From Religiones to Religion

From Peter Brown, The Rise of Western Christendom, 2nd Edition (Oxford: Blackwell Publishing), 2003, 70-71:

What was surprising to contemporaries about the Christian Church [around the year 300 AD] was the extent to which activities, which had tended to be kept separate under the old system of religio, were fused into one. Morality, philosophy, and ritual were treated as intimately connected. All were part of “religion” in the wide sense of the term to which we have become accustomed. All were based on the Law of God. They were to be found in their true form only in the Church. In the Christian churches, philosophy was dependent upon revelation and morality was absorbed into religio. Furthermoer, commitment to truth and moral improvement were held to be binding to all believers, irrespective of their class and level of culture. Hence the remarkable combination of stern moralizing and urgent theological speculation which absorbed the energy of serious Christians, from a wide variety of social backgrounds, in the third century as in all later ages.

In much the same manner, the circulation of wealth was harnessed to a carefully thought out system which linked sin with reparation through almsgiving. All classes within the Church were involved in a dogged mobilization of wealth to build up a single religious community. This wealth was distributed along the margins of the Church in such a way as to suggest that the Christian community had the will and the financial “muscle” to take care of the lowest reaches of Roman society.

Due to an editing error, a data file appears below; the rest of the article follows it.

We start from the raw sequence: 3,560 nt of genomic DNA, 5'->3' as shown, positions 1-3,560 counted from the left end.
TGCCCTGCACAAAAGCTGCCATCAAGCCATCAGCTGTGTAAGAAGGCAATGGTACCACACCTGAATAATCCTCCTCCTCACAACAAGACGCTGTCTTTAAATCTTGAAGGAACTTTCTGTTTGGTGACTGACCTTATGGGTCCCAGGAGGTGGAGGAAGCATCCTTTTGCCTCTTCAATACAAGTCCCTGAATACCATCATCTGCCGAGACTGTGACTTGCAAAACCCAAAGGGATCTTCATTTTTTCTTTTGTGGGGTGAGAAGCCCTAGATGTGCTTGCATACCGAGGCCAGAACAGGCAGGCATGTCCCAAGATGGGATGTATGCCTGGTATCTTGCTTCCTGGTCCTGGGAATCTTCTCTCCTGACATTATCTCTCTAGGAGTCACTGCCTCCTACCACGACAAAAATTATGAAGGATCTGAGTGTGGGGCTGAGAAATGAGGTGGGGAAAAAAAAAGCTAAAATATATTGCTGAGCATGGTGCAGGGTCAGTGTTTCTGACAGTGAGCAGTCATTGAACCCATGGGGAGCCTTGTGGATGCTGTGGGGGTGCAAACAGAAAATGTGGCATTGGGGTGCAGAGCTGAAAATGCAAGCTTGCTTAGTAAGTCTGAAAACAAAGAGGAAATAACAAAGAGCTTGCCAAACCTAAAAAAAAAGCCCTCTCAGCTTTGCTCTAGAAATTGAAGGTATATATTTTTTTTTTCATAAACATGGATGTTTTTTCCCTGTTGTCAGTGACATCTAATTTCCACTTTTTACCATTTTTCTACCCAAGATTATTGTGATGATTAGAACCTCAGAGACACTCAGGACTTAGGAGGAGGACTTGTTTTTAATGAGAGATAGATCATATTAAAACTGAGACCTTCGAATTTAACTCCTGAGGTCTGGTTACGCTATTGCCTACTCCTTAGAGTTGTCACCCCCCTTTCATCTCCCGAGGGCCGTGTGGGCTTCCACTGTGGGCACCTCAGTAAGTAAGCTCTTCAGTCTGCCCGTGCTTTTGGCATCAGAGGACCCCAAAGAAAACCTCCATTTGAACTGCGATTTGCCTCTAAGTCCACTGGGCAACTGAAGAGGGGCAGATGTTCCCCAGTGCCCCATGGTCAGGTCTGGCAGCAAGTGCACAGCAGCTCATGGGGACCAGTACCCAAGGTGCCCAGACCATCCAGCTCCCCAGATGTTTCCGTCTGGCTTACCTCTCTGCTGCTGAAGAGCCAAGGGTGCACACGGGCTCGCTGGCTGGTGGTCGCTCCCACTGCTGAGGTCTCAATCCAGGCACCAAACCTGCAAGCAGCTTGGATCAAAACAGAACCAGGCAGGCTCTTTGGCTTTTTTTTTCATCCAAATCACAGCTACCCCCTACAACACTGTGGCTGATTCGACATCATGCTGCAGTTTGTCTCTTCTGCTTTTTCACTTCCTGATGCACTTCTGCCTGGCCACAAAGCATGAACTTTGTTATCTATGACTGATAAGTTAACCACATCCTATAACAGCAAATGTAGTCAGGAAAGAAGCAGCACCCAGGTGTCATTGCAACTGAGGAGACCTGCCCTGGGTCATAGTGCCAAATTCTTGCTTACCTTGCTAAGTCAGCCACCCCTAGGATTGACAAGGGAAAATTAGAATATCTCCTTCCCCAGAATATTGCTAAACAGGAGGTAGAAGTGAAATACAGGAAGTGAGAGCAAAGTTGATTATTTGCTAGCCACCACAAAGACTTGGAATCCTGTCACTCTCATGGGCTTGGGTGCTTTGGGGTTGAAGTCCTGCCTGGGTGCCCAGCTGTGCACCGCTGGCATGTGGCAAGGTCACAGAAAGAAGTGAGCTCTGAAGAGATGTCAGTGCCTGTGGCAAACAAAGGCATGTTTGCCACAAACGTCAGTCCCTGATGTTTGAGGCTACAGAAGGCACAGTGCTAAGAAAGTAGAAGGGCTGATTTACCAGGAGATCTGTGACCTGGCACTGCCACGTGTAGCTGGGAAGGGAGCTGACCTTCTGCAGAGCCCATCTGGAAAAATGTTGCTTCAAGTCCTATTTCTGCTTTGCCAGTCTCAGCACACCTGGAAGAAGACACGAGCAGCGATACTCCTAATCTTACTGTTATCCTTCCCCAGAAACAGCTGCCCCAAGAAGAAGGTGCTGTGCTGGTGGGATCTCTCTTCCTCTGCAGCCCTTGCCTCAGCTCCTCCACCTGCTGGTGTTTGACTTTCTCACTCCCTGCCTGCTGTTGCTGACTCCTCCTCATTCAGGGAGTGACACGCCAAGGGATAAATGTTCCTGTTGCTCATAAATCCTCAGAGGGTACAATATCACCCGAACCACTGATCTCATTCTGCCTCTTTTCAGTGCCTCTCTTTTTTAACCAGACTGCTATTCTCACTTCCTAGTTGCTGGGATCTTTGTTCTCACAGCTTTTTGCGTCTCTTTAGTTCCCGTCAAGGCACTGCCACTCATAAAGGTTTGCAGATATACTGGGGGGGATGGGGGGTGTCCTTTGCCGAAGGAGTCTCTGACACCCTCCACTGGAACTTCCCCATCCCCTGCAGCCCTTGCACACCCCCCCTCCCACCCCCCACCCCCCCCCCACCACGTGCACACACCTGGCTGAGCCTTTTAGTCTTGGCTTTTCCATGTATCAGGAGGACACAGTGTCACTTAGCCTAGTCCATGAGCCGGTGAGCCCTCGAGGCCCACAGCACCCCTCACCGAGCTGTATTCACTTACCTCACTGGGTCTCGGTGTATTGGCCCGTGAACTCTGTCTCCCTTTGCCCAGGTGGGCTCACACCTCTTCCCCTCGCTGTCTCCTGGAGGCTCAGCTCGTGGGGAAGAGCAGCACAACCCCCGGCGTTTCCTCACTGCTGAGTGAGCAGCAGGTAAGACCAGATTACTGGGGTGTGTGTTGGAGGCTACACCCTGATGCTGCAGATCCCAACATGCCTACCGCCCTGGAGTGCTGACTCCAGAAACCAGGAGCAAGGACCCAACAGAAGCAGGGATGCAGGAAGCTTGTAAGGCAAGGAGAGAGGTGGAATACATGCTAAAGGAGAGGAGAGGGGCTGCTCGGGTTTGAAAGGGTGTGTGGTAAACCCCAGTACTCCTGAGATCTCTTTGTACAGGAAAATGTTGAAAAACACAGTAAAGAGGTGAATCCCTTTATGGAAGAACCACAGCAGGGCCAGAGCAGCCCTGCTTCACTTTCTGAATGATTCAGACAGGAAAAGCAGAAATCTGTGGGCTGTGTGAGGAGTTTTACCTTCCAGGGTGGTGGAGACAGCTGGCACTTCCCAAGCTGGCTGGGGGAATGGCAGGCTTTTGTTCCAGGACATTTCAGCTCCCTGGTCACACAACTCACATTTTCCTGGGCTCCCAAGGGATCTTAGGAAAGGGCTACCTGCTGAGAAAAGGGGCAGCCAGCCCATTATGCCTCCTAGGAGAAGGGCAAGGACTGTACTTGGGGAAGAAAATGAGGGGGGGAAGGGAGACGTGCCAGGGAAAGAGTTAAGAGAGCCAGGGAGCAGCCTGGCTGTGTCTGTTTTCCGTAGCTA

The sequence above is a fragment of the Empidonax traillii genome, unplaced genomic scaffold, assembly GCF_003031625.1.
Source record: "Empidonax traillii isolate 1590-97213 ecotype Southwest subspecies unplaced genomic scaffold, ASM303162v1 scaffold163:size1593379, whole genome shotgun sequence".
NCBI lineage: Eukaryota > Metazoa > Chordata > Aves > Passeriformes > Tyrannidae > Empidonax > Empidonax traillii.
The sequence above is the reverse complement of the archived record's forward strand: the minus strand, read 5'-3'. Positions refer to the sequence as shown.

Thus, when a continuous spate of laws and personal letters in favor of Christians issued from the palace of Constantine in the decades after A.D. 312, they were received and exploited to the full by a religious group which knew how to the make the best of its good fortune. If, in the words of the English proverb, “God helps those who help themselves,” the Christian Church, as it had developed in the course of the third century, more than deserved the apparent “miracle” of Constantine’s conversion at the battle of Milvian Bridge.

Leave a Reply

Fill in your details below or click an icon to log in: Logo

You are commenting using your account. Log Out /  Change )

Facebook photo

You are commenting using your Facebook account. Log Out /  Change )

Connecting to %s